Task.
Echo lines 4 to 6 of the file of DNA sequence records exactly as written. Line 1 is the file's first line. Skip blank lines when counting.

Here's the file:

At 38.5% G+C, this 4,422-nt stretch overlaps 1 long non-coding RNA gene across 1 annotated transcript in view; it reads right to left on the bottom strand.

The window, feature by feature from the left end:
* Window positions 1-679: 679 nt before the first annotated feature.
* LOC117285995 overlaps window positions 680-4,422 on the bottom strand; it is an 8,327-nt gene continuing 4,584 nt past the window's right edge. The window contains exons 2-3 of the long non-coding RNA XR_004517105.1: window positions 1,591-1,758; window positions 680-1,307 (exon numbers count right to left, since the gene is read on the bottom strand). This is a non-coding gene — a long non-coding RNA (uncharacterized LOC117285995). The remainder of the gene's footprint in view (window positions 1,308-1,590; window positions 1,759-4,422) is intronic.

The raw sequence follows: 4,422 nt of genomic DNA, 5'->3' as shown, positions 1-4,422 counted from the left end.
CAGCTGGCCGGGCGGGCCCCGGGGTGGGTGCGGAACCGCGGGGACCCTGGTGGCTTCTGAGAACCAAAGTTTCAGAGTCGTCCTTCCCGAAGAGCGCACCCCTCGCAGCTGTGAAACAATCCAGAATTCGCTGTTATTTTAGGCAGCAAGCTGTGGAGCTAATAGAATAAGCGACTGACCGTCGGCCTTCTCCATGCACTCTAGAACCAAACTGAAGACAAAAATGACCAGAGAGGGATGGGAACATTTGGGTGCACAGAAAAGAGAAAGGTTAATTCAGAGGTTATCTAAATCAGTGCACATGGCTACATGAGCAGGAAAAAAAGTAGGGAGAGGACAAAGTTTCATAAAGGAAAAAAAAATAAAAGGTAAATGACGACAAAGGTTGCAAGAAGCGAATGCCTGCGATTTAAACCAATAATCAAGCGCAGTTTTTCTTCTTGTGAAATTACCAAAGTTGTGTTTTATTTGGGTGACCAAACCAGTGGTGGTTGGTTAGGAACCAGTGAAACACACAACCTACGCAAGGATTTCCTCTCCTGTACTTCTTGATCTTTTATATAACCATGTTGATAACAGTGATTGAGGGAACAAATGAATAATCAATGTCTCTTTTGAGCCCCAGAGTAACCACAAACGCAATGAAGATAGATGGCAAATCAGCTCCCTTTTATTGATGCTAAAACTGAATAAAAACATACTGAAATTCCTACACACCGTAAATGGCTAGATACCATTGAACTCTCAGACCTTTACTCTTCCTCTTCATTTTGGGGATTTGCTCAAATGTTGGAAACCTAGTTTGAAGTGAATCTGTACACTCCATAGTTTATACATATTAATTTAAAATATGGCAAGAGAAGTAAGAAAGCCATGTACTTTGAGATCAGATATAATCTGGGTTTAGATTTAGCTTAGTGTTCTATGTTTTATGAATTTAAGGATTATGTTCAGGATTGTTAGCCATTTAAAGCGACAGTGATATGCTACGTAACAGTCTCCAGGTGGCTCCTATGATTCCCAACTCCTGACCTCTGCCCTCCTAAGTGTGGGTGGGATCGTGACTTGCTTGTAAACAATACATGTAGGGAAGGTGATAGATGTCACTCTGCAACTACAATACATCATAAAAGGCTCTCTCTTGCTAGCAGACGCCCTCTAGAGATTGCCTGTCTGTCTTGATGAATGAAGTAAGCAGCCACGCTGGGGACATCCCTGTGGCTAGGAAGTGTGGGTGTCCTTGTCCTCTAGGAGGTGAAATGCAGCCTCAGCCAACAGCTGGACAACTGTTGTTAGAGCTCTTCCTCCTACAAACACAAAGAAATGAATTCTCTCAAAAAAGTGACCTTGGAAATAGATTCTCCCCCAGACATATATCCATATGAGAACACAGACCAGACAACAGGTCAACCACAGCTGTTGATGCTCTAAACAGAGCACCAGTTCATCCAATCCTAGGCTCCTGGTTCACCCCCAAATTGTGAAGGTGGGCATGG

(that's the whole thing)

* LOC117285995 overlaps window positions 680-4,422 on the bottom strand; it is an 8,327-nt gene continuing 4,584 nt past the window's right edge. The window contains exons 2-3 of the long non-coding RNA XR_004517105.1: window positions 1,591-1,758; window positions 680-1,307 (exon numbers count right to left, since the gene is read on the bottom strand). This is a non-coding gene — a long non-coding RNA (uncharacterized LOC117285995). The remainder of the gene's footprint in view (window positions 1,308-1,590; window positions 1,759-4,422) is intronic.

The raw sequence follows: 4,422 nt of genomic DNA, 5'->3' as shown, positions 1-4,422 counted from the left end.
CAGCTGGCCGGGCGGGCCCCGGGGTGGGTGCGGAACCGCGGGGACCCTGGTGGCTTCTGAGAACCAAAGTTTCAGAGTCGTCCTTCCCGAAGAGCGCACCCCTCGCAGCTGTGAAACAATCCAGAATTCGCTGTTATTTTAGGCAGCAAGCTGTGGAGCTAATAGAATAAGCGACTGACCGTCGGCCTTCTCCATGCACTCTAGAACCAAACTGAAGACAAAAATGACCAGAGAGGGATGGGAACATTTGGGTGCACAGAAAAGAGAAAGGTTAATTCAGAGGTTATCTAAATCAGTGCACATGGCTACATGAGCAGGAAAAAAAGTAGGGAGAGGACAAAGTTTCATAAAGGAAAAAAAAATAAAAGGTAAATGACGACAAAGGTTGCAAGAAGCGAATGCCTGCGATTTAAACCAATAATCAAGCGCAGTTTTTCTTCTTGTGAAATTACCAAAGTTGTGTTTTATTTGGGTGACCAAACCAGTGGTGGTTGGTTAGGAACCAGTGAAACACACAACCTACGCAAGGATTTCCTCTCCTGTACTTCTTGATCTTTTATATAACCATGTTGATAACAGTGATTGAGGGAACAAATGAATAATCAATGTCTCTTTTGAGCCCCAGAGTAACCACAAACGCAATGAAGATAGATGGCAAATCAGCTCCCTTTTATTGATGCTAAAACTGAATAAAAACATACTGAAATTCCTACACACCGTAAATGGCTAGATACCATTGAACTCTCAGACCTTTACTCTTCCTCTTCATTTTGGGGATTTGCTCAAATGTTGGAAACCTAGTTTGAAGTGAATCTGTACACTCCATAGTTTATACATATTAATTTAAAATATGGCAAGAGAAGTAAGAAAGCCATGTACTTTGAGATCAGATATAATCTGGGTTTAGATTTAGCTTAGTGTTCTATGTTTTATGAATTTAAGGATTATGTTCAGGATTGTTAGCCATTTAAAGCGACAGTGATATGCTACGTAACAGTCTCCAGGTGGCTCCTATGATTCCCAACTCCTGACCTCTGCCCTCCTAAGTGTGGGTGGGATCGTGACTTGCTTGTAAACAATACATGTAGGGAAGGTGATAGATGTCACTCTGCAACTACAATACATCATAAAAGGCTCTCTCTTGCTAGCAGACGCCCTCTAGAGATTGCCTGTCTGTCTTGATGAATGAAGTAAGCAGCCACGCTGGGGACATCCCTGTGGCTAGGAAGTGTGGGTGTCCTTGTCCTCTAGGAGGTGAAATGCAGCCTCAGCCAACAGCTGGACAACTGTTGTTAGAGCTCTTCCTCCTACAAACACAAAGAAATGAATTCTCTCAAAAAAGTGACCTTGGAAATAGATTCTCCCCCAGACATATATCCATATGAGAACACAGACCAGACAACAGGTCAACCACAGCTGTTGATGCTCTAAACAGAGCACCAGTTCATCCAATCCTAGGCTCCTGGTTCACCCCCAAATTGTGAAGGTGGGCATGG